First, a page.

Though the sit-down Pizza Hut has largely gone the way of the buffalo, the GeoCities page, Rock 'Em Sock 'Em Robots, or "dating," the uniformity of its location design means that many of the red-roofed erstwhile chain restaurants live on, enjoying second lives as new establishments. With Used to Be a Pizza Hut, Pittsburgh resident Mike Neilson curates user-submitted photos of former Pizza Huts as far-flung as New Zealand and Australia, now taking the form of anything from Adult Video Stores to Police Stations. It's an oddly compelling urge, revisiting this kind of transnational corporate vernacular, one born at least partially from nostalgia, as Neilson admits, for table-top Pac Man machines, "mediocre pizza" (debatable), and those little red plastic cups. "I don't think they are necessarily beautiful buildings," he recently explained to The Atlantic Cities. "But they mean something to us because they are so recognizable."
According to company lore, Pizza Hut got its name because the wife of Dan Carney, one of the founders, thought the first location looked unmistakably hut-like. As the restaurant chain expanded, architect Richard D. Burke was enlisted to come up with an instantly recognizable design for subsequent locations. Despite Pizza Hut's decision to discontinue the form when they made the shift toward delivery, there were still 6,304 "traditional units" standing as of 2004, each with the shingled roofs and trapezoidal windows signifying equal parts suburban comfort and strip-mall anomie. As Phillip Langdon notes in Orange Roofs, Golden Arches, "the chain restaurant is something of a strange object – considered outside the realm of significant architecture, yet swiftly reflecting shifts in popular taste and unquestionably making an impact on daily life. These buildings rarely show up in architectural journals, yet they have become some of the most numerous and conspicuous in the United States today."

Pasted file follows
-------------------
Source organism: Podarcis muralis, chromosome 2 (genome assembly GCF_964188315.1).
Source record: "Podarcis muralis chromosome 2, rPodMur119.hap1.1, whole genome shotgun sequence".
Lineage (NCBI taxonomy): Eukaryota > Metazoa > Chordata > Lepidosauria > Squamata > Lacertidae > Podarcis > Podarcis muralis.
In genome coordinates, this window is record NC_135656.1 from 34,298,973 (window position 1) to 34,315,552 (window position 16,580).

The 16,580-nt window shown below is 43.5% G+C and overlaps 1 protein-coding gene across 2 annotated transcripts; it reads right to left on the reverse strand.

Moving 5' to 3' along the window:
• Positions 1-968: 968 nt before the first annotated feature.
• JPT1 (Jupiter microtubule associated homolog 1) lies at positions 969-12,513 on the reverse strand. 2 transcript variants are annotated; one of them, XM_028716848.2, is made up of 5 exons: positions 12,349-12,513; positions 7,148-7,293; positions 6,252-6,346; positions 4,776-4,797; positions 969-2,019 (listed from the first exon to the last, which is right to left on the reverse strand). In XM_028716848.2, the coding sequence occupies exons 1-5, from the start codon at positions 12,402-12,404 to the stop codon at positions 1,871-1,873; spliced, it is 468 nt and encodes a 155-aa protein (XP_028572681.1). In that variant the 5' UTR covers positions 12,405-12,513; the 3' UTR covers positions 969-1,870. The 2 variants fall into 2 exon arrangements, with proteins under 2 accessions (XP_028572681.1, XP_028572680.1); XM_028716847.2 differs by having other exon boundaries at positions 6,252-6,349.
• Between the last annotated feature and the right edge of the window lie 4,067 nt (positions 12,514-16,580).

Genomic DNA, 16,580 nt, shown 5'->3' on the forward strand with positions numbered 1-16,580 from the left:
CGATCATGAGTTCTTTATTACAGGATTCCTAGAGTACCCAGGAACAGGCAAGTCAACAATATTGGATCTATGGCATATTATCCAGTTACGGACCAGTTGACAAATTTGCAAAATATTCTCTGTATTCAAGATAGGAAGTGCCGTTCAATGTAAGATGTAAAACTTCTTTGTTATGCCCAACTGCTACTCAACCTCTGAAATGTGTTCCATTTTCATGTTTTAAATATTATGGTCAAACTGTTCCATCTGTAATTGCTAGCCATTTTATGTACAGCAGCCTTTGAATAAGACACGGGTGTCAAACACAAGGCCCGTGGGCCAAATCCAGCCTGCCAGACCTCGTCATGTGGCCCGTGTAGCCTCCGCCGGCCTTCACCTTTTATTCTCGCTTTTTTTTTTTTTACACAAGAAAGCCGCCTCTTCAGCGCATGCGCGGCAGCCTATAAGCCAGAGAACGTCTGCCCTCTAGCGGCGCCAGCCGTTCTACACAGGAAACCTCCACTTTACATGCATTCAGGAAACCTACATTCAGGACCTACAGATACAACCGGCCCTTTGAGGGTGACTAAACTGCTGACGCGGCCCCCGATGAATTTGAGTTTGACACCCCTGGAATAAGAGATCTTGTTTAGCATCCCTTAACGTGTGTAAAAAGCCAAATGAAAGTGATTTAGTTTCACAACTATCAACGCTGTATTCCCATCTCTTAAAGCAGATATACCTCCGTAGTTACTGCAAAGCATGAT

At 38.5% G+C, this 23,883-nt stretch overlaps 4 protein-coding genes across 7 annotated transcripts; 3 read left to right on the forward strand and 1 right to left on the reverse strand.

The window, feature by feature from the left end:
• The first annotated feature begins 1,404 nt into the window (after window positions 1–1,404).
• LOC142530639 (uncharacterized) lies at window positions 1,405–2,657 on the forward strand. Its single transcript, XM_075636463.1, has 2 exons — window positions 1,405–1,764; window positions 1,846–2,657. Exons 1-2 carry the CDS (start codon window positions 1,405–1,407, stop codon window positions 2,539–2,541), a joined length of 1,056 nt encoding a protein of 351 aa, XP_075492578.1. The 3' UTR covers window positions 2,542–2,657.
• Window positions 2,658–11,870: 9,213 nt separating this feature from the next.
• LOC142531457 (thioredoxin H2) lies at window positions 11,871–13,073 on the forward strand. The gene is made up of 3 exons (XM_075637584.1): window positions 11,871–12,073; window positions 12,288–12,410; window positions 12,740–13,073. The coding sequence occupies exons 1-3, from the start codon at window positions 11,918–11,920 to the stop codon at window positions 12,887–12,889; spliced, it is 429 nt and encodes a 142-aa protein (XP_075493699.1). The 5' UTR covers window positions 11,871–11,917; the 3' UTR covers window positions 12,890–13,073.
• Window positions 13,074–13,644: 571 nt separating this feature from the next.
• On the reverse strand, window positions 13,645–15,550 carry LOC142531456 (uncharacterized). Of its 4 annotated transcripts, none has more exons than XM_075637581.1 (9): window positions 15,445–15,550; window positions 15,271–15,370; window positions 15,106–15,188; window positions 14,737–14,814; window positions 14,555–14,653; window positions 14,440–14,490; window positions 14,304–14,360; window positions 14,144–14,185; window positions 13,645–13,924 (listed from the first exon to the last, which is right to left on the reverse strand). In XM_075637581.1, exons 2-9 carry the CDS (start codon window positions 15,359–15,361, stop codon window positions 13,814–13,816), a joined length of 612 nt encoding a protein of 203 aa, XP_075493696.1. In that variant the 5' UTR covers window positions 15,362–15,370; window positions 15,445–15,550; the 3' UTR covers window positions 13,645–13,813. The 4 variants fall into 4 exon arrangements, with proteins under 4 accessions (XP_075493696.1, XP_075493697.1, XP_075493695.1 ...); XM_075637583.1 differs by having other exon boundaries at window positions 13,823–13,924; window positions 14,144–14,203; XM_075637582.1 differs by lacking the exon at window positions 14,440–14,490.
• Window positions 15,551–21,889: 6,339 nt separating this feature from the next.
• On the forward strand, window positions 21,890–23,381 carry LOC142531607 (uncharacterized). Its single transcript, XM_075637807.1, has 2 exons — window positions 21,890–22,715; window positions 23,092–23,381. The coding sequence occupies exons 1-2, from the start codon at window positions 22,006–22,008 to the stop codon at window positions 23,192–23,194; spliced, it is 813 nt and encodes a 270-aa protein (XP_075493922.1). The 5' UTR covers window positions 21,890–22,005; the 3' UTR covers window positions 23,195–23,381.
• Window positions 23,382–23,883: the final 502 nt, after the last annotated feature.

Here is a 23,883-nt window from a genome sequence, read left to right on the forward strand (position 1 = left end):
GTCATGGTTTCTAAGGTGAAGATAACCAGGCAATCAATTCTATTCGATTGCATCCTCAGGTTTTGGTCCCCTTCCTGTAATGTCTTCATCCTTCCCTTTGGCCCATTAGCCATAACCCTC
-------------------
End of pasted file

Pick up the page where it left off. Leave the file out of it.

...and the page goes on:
What, then, can be gleaned from surveying these dregs of an artificial architectural trend? The most popular new calling for the former Hut seems to be that of the Mexican or Chinese restaurant. The trapezoidal windows often stay, but sadly, many are robbed of their telltale roof humps.